Have you tried talking to the two older kids to find out what is troubling them?

I would include the older two in the play time. I would also let the two year old's play on their own sometimes, and do some older kid, activities with the 10/11 year old's.

You need to talk to the mother about discipline. You both need to be on the same page, but you HAVE to be allowed to discipline the kids.

On a different tangent - $25 per night, for 14 hours work, is less than $2 per hour. That is not nearly enough to compensate for putting up with that kind of bad behavior on an ongoing basis.

ThinkAgainMom
by on May. 1, 2013 at 10:30 AM
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Or, could it be, that at the ages of 10 and 11, they simply A) Don't want to be told what to do B) Don't want to go to bed c) resent a veritable stranger telling them to do the thing kids that age most hate to do.

They are people with their own thoughts and developing reasoning at this point.  I would tell them that i want to have a mature conversation with them (when you get there, not at bed time).  Tell them how you can't stand being disrespected and although you know this arrangement is helpful to their parents, their behavior has made you consider whether it's worth it to YOU.  Tell them you realize they are much more grown up than the younger kids and you want to treat them with respect but it has to be mutual respect.  Then, praise them for being great people most of them time and ask them why they become nasty at bed time.

If it is a control thing (which I bet it is) tell them that you also don't like needing to tell them what to do and you are sure they can handle their own bed time routine but it MUST be on the schedule set by their mother. You don't want to be the police, but since they don't act like they can meet their responsibility on their own, you have to.  Tell them you will let them know when it's 8:50 so they can begin to wrap things up and mentally prepare, and you will tell them again when it's 9 o'clock. They simply need to be mature enough to go get ready for bed.  9 o'clock is not your call. It's not their call. It's their parents call.  If they want a later bed time, they need to negotiate with mom (not that 9 is too early.)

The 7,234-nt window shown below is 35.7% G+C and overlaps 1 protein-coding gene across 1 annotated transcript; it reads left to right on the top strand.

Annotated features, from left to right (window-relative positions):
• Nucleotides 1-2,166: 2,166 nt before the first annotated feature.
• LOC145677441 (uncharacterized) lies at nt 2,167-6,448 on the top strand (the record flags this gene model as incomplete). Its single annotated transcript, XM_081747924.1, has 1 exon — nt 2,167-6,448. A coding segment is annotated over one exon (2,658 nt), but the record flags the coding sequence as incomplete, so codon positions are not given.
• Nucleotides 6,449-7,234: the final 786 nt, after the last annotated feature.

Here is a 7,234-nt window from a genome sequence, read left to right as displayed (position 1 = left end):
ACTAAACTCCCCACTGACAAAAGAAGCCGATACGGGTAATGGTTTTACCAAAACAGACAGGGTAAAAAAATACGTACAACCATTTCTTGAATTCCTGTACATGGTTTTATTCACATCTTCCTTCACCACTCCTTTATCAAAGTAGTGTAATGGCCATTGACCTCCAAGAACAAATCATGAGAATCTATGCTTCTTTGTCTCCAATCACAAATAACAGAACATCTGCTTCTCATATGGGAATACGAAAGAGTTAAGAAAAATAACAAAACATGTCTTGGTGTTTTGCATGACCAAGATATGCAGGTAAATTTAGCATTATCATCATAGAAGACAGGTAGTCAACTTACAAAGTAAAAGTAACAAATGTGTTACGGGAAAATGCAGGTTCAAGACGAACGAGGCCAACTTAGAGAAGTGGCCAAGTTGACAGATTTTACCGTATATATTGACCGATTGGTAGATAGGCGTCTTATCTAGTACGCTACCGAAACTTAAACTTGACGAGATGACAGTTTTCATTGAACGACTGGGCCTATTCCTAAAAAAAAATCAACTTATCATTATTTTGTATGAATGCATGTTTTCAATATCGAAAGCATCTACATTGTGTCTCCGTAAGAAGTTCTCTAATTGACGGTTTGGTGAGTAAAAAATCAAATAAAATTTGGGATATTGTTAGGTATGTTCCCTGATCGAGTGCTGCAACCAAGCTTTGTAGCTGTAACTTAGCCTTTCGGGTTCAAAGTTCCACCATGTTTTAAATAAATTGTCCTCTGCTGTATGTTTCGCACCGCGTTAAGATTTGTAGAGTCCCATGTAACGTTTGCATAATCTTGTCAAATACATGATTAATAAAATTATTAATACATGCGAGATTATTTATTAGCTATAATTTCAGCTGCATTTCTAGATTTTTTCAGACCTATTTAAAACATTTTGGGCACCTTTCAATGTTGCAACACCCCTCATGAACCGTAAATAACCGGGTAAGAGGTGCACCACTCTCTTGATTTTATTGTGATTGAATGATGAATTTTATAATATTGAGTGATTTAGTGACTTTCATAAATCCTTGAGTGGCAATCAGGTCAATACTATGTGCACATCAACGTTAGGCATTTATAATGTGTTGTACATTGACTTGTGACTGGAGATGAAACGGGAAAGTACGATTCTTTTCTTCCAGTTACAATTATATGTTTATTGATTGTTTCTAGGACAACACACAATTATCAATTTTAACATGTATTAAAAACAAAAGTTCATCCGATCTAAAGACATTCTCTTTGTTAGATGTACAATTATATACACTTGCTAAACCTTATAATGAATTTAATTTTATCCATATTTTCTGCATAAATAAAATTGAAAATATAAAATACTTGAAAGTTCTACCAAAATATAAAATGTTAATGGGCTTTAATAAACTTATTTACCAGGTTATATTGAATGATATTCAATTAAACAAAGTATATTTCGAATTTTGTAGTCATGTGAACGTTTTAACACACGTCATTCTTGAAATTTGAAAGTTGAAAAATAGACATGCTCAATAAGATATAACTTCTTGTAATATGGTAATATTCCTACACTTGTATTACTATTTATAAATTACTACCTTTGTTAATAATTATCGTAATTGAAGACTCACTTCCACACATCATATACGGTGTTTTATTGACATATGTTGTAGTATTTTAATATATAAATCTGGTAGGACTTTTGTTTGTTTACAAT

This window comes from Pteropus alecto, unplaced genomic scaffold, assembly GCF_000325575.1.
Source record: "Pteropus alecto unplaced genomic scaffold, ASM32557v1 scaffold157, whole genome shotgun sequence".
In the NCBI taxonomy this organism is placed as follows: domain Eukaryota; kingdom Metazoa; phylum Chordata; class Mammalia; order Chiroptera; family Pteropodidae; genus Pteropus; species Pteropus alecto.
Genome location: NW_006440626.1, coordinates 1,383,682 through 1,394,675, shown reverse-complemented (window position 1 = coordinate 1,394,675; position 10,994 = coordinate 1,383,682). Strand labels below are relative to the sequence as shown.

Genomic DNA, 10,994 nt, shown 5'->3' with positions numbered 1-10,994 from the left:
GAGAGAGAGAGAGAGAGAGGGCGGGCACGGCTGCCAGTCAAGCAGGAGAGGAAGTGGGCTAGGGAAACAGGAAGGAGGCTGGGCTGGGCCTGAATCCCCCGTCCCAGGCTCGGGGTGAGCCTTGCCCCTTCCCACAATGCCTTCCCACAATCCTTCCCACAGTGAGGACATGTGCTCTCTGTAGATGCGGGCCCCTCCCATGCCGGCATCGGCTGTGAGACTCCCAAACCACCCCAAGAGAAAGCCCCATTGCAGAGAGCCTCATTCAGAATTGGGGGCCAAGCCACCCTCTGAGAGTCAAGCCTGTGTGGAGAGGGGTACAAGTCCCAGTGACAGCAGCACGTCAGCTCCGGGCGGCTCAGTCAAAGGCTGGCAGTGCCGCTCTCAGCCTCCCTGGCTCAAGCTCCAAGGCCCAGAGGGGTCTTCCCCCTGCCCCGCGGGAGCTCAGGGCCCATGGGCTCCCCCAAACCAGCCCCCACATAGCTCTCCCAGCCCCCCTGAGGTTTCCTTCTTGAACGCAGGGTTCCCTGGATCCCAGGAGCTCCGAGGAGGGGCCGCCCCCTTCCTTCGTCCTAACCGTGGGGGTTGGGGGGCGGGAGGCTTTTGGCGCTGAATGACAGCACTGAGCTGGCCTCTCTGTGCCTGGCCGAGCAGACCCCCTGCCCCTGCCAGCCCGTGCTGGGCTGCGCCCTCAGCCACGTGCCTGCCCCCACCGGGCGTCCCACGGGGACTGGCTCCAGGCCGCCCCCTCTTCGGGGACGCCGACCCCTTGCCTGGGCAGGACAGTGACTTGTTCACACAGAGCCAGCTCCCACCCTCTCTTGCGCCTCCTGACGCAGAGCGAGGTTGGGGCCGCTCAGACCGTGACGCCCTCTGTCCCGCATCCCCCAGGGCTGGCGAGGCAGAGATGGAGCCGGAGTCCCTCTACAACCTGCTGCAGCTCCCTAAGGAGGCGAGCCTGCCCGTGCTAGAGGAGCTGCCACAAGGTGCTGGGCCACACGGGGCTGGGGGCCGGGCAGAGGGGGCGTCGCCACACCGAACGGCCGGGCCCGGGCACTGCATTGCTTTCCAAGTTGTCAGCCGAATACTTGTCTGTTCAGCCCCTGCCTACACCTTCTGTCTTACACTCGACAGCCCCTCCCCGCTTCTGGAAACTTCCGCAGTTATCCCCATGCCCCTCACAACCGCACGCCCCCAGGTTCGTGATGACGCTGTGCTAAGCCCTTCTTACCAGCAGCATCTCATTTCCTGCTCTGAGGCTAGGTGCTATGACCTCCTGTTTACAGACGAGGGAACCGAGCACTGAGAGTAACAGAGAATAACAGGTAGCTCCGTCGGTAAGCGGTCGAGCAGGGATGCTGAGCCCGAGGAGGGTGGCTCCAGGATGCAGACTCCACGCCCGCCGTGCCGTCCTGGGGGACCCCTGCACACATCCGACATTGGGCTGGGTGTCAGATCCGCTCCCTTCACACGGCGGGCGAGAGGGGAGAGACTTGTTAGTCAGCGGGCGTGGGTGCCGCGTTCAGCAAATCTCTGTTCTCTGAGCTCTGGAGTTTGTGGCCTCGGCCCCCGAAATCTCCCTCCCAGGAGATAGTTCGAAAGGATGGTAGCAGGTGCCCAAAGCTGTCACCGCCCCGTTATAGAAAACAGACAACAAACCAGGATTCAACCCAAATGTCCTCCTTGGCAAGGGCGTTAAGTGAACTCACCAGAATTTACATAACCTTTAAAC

Even better, if they have a watch they can set, or a kitchen timer you can set, when it goes off at 9, they go to bed.  Taking you out of the equation may be even better than you giving them reminders.

Arrange with their mother what the consequence will be if they fail to meet their responsibility to go to bed on time.  What do they love?  It needs to be taken away BY THEIR MOTHER.  You will report to her each AM how things go.  "Getting on them" isn't discipline.  There needs to be a consequence.

Feeling like they have some power (doing it independently) may help.  I would also encourage their mother - ONLY IF they actually try to negotiate a later bedtime - to give them 15 minutes.  They will feel like they have won something, that they are mature, and they will be going to bed at a time they had some say over.

Good luck.

 

Asenath
by on May. 1, 2013 at 1:09 PM